In the interim, apparently acting upon the examiner's recommended order, DeCamp, on March 17, 1959, filed a precautionary application for a certificate of public convenience and necessity in order to obtain specific authorization from the Interstate Commerce Commission to operate over the Garden State Parkway in East Orange, Bloomfield and Nutley, New Jersey. This application was filed with the Commission and given the docket designation Docket MC 109312, Sub No. 29. The application was heard by a joint board on October 19 and December 7, 1959, and was protested by Public Service Coordinated Transport and Lakeland Bus Lines, Inc. The report and recommended order of the joint board was served on April 29, 1960. Although the joint board did not expressly determine the issue of DeCamp's authorization to traverse the Garden State Parkway in East Orange and Bloomfield, it did find that a certificate of public convenience and necessity should be issued to DeCamp, granting the authority sought in the application. On May 25, 1960, Lakeland Bus Lines, Inc. excepted to the report and recommended order, and DeCamp replied on June 17, 1960.

Inasmuch as the Interstate Commerce Commission, Division 1, felt that both of the aforesaid proceedings (Docket MC-C-2175 and Docket MC 109312, Sub No. 29) involved related issues, the two matters were consolidated and disposed of by the

224 F. Supp. 199
Commission in its report dated September 12, 1960, and served September 19, 1960, as follows
"In No. MC-109312 (Sub-No. 29), we find that the present and future public convenience and necessity require operation by applicant as a common carrier by motor vehicle, in interstate or foreign commerce, of passengers and their baggage, between East Orange and junction New Jersey Highway 3 Ramp and New Jersey Highway 3 Ramp from East Orange over the Garden State Parkway to Junction New Jersey Highway 3 Ramp, thence over New Jersey Highway 3 Ramp to New Jersey Highway 3 and return over the same route serving no intermediate points; that applicant is fit, willing and able properly to perform such service and to conform to our rules and regulations thereunder; that a certificate authorizing such operations should be granted; and that the application in all other respects should be denied.
"In No. MC-C-2175, we find that the transportation by defendant of passengers and their baggage between the Port of New York Authority Bus Terminal, Borough of Manhattan, New York, N.Y., and Morristown, N.J., by operating over New Jersey State Route 3, the Garden State Parkway, via Clifton, Bloomfield, Nutley, again through Bloomfield and East Orange to the Parkway exit therein, thence over certain streets and highways in the City of East Orange, the City of Orange, the Town of West Orange, the Town of Livingston, the Township of Hanover, the Township of Parsippany Troy-Hills, and the Town of Morristown, and return over the same routes, has been unauthorized under the terms of its existing certificate; and that in view of the grant of the authority set forth in the preceding paragraph the complaint should be dismissed."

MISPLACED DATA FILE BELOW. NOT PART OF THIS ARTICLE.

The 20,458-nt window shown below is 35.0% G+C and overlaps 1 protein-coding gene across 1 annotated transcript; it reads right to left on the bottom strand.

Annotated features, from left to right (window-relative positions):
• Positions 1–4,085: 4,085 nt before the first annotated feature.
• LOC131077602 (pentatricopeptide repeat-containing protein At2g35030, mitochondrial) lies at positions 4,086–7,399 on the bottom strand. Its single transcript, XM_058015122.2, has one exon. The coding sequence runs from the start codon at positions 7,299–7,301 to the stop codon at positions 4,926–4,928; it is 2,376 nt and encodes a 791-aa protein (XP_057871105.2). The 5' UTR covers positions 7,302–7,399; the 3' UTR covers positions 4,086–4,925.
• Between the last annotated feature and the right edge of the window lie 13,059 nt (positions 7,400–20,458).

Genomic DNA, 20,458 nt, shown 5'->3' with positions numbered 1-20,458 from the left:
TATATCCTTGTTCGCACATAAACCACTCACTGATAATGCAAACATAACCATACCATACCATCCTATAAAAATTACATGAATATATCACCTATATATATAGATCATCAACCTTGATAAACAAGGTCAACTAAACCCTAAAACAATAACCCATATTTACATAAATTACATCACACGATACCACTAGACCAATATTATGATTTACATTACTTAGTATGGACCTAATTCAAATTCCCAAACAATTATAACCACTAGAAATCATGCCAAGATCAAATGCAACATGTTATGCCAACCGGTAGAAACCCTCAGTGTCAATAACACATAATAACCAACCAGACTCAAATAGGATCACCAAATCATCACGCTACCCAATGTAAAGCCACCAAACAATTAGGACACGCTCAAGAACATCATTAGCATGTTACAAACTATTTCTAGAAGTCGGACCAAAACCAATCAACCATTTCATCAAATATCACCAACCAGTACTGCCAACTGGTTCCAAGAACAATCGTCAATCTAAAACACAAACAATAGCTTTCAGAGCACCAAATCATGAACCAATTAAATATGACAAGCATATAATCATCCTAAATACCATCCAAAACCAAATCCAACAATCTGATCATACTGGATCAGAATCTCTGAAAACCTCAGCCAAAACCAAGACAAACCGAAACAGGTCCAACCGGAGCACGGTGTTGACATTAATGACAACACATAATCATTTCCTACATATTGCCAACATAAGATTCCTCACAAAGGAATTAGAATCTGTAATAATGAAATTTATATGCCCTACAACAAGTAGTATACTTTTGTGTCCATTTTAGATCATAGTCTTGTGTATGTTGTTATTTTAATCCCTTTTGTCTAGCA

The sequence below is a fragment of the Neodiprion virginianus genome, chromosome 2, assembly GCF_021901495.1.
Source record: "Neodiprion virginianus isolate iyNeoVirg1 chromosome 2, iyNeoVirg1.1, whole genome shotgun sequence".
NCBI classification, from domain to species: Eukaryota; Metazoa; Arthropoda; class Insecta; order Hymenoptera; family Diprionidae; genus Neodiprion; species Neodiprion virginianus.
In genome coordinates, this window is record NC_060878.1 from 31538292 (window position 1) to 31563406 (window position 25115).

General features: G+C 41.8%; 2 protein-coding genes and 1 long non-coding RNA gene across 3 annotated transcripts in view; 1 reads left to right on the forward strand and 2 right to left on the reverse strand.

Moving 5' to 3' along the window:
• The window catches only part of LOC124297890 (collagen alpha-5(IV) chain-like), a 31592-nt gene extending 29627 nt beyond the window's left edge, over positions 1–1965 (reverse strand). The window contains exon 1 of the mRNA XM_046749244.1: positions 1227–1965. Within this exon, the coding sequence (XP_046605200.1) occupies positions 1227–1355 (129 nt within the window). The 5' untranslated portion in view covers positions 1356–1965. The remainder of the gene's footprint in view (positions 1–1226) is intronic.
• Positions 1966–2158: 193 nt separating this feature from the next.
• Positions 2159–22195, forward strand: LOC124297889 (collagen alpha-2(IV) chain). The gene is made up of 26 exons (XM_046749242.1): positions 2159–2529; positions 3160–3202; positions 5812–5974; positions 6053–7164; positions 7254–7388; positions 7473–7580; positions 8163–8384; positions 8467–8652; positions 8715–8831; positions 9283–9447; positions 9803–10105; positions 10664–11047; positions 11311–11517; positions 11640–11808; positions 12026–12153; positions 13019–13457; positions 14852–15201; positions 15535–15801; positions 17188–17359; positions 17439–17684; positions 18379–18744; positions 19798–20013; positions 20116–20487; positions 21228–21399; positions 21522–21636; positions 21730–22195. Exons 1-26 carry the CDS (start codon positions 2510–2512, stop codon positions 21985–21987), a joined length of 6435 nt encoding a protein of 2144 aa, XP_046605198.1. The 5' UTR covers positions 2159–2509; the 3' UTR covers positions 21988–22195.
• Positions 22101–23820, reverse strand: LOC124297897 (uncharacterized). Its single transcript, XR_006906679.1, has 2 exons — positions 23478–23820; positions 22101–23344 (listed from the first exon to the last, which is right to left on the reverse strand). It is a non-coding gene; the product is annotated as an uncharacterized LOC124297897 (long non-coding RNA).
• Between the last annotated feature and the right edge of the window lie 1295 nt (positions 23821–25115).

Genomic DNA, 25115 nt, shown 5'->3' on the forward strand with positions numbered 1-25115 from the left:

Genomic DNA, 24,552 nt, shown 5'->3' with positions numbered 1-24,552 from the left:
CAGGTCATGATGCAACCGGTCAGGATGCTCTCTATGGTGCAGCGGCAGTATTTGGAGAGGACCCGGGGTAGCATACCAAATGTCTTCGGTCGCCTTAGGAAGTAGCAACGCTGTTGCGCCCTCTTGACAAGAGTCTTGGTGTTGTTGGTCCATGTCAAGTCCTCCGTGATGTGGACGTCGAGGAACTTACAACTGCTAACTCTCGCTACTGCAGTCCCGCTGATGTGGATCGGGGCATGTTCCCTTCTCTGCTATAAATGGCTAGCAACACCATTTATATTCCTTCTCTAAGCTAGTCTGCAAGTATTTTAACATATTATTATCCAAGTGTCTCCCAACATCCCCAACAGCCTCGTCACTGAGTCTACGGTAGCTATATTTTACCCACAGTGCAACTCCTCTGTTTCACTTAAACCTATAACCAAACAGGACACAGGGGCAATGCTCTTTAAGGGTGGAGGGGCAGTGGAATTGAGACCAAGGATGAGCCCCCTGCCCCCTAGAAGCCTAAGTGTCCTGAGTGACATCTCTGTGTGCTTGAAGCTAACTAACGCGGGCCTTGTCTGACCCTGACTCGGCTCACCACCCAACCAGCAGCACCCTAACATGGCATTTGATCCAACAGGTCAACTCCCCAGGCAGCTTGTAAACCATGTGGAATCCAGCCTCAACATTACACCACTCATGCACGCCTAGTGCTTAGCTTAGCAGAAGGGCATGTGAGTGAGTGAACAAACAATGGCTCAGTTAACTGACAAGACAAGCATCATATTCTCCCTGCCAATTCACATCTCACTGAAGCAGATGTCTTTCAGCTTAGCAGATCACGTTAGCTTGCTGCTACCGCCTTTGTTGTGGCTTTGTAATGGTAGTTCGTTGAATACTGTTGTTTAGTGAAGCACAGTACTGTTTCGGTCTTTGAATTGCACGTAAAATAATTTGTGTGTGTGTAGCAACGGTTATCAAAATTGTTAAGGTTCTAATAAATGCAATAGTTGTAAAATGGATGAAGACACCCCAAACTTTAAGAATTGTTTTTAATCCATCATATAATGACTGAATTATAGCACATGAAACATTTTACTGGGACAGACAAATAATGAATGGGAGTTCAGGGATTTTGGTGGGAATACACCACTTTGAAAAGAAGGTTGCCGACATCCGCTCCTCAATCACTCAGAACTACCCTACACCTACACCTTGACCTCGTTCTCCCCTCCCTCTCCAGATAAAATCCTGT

Thereupon, Public Service Coordinated Transport filed a petition for reconsideration in Docket MC 109312, Sub No. 29, and DeCamp filed a petition for reconsideration, or, in the alternative, oral argument or further hearing in Docket MC-C-2175. Both petitions, however, were denied by the Commission on May 4, 1961, and shortly thereafter a certificate of public convenience and necessity No. MC 109312, Sub 29, dated June 13, 1961, was issued to DeCamp granting the authority set forth in the Commission's report and order.

On May 23, 1961, DeCamp received a letter from the Interstate Commerce Commission written by an Assistant Director relative to the proceedings in MC 109312, Sub 29 and MC-C-2175, stating in part:

"* * * In connection with this action, the Commission has instructed this office to inform you that your other operations should conform to the interpretation contained in the report of Division 1 in the application proceeding MC-109312, Sub 29, decided September 12, 1960, which embraced No. MC-C-2175, Lakeland Bus Lines, Inc. and North Jersey Transit v. DeCamp Bus Lines.
"If it should be considered necessary, temporary authority may be sought with respect to any particular service for which your line does not hold authority, or which it cannot properly perform under the existing authority under the above decision."

Subsequently, on August 2, 1961, this action was commenced by DeCamp to enjoin, set aside, annul and suspend the order of the Commission.

Upon first impression it would appear DeCamp assumes a unique position in instituting this suit inasmuch as the determinations of the Commission resulted, first, in the dismissal of the complaint against DeCamp in Docket MC-C-2175, and second, in the granting of DeCamp's application in Docket MC 109312, Sub No. 29, both results apparently favorable to